Honda has been making vehicles for over 70 years at this point. They're known for making reliable, sporty automobiles that are generally affordable, and attractive. By the end of 2019 their production numbers were up to 400 million. That is a heck of a lot of automobiles. They're also the world's largest manufacturer of internal combustion engines, making more than 14 million of them every year. It's no wonder then that there have been some complaints about the turbo engine in some Honda models over the years. You can't make that many of anything without having a few problems.
Unfortunately for Honda, this hasn't just been an isolated incident for one or two drivers. In fact, in 2019 Honda issued an extended warranty to cover problems with their turbo engines in CR-V models and Civic models. The extended warranty covered over 1 million vehicles thanks to a problem that caused gasoline to mix with the engine oil. The issue was supposed to have been fixed for 2019 according to Honda but that isn’t necessarily the case as many drivers have discovered.
Honda Civic Turbo Engine Problems
Although Honda didn't issue a recall for any CRVs or Civics to deal with this issue, an extended warranty was offered to cover all 2018 and 2017 Honda CRV models as well as Honda Civics that were made between 2016 and 2018 that had a 1.5 L turbo engine. The extended warranty gives owners an extra year of coverage on powertrain components for 6 years from the time of purchase. There was no mileage limit on this particular warranty extension.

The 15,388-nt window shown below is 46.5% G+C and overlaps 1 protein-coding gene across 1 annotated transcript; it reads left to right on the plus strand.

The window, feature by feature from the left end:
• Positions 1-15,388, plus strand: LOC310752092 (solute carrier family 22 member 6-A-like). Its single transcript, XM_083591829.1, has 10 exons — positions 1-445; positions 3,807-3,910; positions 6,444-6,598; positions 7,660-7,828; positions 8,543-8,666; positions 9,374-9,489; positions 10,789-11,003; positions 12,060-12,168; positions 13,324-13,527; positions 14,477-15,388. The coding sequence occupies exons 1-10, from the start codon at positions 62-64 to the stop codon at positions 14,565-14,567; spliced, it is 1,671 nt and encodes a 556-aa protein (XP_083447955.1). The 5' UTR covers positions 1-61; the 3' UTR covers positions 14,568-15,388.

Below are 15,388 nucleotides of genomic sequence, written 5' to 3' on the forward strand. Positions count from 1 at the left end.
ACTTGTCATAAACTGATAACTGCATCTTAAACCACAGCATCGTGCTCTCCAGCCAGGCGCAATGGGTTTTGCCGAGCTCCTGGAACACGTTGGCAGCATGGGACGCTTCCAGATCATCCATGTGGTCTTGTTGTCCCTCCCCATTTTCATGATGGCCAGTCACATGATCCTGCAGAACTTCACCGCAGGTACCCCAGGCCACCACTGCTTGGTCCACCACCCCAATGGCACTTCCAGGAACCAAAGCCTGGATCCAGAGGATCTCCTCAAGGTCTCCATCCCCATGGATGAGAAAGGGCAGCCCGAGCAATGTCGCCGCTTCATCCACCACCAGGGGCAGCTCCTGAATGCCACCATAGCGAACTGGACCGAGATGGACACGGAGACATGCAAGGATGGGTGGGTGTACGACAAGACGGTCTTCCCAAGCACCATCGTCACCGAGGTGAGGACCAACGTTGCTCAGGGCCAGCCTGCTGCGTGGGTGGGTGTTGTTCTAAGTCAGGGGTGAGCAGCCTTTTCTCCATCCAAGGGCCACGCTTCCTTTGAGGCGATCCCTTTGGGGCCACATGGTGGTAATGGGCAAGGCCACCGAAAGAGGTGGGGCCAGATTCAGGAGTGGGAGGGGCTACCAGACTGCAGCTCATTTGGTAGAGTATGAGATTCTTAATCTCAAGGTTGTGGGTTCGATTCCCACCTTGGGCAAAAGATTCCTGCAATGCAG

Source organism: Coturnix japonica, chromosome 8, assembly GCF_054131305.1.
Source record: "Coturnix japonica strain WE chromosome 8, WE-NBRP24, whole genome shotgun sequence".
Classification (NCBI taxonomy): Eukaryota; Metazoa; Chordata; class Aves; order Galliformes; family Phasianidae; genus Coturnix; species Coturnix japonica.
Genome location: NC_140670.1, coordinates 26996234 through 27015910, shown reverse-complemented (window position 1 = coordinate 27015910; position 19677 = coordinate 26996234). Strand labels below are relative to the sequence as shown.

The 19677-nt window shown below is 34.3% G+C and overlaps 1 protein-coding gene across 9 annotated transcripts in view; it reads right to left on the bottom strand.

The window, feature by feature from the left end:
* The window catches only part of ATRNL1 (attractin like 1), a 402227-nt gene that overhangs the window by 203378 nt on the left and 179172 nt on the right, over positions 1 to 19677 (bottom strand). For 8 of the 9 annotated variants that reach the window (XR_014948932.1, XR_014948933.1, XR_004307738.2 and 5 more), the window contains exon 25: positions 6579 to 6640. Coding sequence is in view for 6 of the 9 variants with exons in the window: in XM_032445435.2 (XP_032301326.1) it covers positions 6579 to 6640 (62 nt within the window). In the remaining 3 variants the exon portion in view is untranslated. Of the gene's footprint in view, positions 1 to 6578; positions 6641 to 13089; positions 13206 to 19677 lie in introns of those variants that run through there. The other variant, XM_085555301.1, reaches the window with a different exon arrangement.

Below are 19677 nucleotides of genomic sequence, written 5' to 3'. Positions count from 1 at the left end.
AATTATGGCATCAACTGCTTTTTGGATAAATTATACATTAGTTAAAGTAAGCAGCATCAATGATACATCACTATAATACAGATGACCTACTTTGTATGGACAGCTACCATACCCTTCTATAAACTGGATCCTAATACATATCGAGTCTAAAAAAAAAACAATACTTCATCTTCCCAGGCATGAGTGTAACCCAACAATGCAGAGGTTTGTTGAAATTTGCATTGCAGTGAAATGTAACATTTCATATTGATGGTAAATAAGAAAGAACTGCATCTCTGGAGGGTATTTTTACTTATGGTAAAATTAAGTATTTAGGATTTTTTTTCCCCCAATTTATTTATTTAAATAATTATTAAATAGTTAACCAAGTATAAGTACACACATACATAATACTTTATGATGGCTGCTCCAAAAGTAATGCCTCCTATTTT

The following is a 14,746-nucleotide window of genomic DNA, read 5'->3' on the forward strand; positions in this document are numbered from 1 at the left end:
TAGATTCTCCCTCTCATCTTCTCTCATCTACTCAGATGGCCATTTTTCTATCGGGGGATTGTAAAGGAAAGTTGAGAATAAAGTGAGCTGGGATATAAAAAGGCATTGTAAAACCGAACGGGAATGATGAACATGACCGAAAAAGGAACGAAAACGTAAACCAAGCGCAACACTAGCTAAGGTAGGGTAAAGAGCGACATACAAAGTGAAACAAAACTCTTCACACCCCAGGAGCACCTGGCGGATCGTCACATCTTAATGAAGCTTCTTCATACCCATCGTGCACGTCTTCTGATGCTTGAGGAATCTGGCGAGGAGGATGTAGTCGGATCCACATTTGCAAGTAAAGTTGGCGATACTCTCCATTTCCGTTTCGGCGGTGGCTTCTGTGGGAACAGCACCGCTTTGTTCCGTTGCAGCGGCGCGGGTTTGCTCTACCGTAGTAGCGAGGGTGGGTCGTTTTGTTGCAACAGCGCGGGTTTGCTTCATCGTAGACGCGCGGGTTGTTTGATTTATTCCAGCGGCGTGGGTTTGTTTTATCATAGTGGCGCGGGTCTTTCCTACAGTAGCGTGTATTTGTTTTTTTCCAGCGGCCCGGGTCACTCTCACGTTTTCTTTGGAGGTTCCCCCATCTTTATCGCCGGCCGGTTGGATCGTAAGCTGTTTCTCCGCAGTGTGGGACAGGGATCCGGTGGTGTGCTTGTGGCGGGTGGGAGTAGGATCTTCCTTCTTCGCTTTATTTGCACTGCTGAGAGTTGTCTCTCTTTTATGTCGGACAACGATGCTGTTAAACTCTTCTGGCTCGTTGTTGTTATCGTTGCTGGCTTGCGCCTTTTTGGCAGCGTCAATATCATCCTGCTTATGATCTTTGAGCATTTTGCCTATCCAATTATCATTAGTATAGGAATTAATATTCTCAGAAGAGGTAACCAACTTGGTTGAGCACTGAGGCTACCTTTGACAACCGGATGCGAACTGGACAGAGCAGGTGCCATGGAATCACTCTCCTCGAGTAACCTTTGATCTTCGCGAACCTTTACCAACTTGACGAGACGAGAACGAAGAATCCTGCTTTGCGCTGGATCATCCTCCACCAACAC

It was Honda's position that the oil dilution issue was a rare one, but they were offering the extension just so that their customers would feel better.
According to Honda’s own memos, oil in the engine could be diluted because of a software problem or potential hardware failures. This could lead to a lack of power, engine noise, and cylinder misfires. Because of the problems potentially caused by this, the warranty covered repairs to parts like the camshaft, rocker arm assemblies, spark plugs, and more.
Oil dilution is not uncommon in the 1.5 litre turbo engine, but it's supposed to be a limited amount. Not enough to cause any issues with engine wear or your ability to properly Drive the vehicle. That said, many drivers reported that their engines were stalling or sudden losses of power which caused some obvious safety concerns. You don't want your engine stalling while you're in the middle of driving down the highway.